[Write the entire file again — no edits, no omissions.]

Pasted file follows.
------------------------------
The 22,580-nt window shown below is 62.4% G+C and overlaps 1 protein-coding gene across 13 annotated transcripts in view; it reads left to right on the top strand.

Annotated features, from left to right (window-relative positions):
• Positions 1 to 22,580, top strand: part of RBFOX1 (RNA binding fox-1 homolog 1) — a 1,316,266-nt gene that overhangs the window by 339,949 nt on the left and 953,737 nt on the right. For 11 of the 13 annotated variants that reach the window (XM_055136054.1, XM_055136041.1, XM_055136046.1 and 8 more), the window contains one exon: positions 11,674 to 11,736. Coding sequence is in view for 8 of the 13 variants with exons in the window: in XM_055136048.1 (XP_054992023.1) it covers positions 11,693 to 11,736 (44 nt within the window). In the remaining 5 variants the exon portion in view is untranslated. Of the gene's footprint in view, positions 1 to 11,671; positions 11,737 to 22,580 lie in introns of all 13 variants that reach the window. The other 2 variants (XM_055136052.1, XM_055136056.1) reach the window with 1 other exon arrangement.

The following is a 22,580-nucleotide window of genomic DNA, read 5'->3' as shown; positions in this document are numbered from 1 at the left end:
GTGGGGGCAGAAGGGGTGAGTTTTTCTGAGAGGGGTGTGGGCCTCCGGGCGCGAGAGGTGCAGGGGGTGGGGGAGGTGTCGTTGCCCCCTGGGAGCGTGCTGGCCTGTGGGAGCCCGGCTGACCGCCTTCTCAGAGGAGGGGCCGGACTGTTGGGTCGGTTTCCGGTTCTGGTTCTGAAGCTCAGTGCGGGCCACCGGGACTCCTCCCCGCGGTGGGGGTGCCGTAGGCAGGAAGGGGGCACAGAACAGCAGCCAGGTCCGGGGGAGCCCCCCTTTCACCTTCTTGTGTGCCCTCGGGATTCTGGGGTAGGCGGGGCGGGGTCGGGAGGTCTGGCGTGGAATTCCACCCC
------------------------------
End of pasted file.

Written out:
The 22,580-nt window shown below is 62.4% G+C and overlaps 1 protein-coding gene across 13 annotated transcripts in view; it reads left to right on the top strand.

Annotated features, from left to right (window-relative positions):
• Positions 1 to 22,580, top strand: part of RBFOX1 (RNA binding fox-1 homolog 1) — a 1,316,266-nt gene that overhangs the window by 339,949 nt on the left and 953,737 nt on the right. For 11 of the 13 annotated variants that reach the window (XM_055136054.1, XM_055136041.1, XM_055136046.1 and 8 more), the window contains one exon: positions 11,674 to 11,736. Coding sequence is in view for 8 of the 13 variants with exons in the window: in XM_055136048.1 (XP_054992023.1) it covers positions 11,693 to 11,736 (44 nt within the window). In the remaining 5 variants the exon portion in view is untranslated. Of the gene's footprint in view, positions 1 to 11,671; positions 11,737 to 22,580 lie in introns of all 13 variants that reach the window. The other 2 variants (XM_055136052.1, XM_055136056.1) reach the window with 1 other exon arrangement.

The following is a 22,580-nucleotide window of genomic DNA, read 5'->3' as shown; positions in this document are numbered from 1 at the left end:
GTGGGGGCAGAAGGGGTGAGTTTTTCTGAGAGGGGTGTGGGCCTCCGGGCGCGAGAGGTGCAGGGGGTGGGGGAGGTGTCGTTGCCCCCTGGGAGCGTGCTGGCCTGTGGGAGCCCGGCTGACCGCCTTCTCAGAGGAGGGGCCGGACTGTTGGGTCGGTTTCCGGTTCTGGTTCTGAAGCTCAGTGCGGGCCACCGGGACTCCTCCCCGCGGTGGGGGTGCCGTAGGCAGGAAGGGGGCACAGAACAGCAGCCAGGTCCGGGGGAGCCCCCCTTTCACCTTCTTGTGTGCCCTCGGGATTCTGGGGTAGGCGGGGCGGGGTCGGGAGGTCTGGCGTGGAATTCCACCCC